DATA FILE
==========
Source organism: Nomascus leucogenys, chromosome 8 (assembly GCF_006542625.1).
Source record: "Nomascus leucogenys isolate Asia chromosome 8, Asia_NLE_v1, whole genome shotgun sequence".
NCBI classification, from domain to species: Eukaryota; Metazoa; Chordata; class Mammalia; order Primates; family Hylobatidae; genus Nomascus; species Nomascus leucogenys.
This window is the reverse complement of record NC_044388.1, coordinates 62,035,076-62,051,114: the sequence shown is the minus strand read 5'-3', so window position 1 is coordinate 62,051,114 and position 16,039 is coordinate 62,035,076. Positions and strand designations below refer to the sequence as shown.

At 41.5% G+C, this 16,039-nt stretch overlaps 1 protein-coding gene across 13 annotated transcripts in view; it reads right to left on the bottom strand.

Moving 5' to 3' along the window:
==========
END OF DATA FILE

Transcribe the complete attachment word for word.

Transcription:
Source organism: Nomascus leucogenys, chromosome 8 (assembly GCF_006542625.1).
Source record: "Nomascus leucogenys isolate Asia chromosome 8, Asia_NLE_v1, whole genome shotgun sequence".
NCBI classification, from domain to species: Eukaryota; Metazoa; Chordata; class Mammalia; order Primates; family Hylobatidae; genus Nomascus; species Nomascus leucogenys.
This window is the reverse complement of record NC_044388.1, coordinates 62,035,076-62,051,114: the sequence shown is the minus strand read 5'-3', so window position 1 is coordinate 62,051,114 and position 16,039 is coordinate 62,035,076. Positions and strand designations below refer to the sequence as shown.

At 41.5% G+C, this 16,039-nt stretch overlaps 1 protein-coding gene across 13 annotated transcripts in view; it reads right to left on the bottom strand.

Moving 5' to 3' along the window: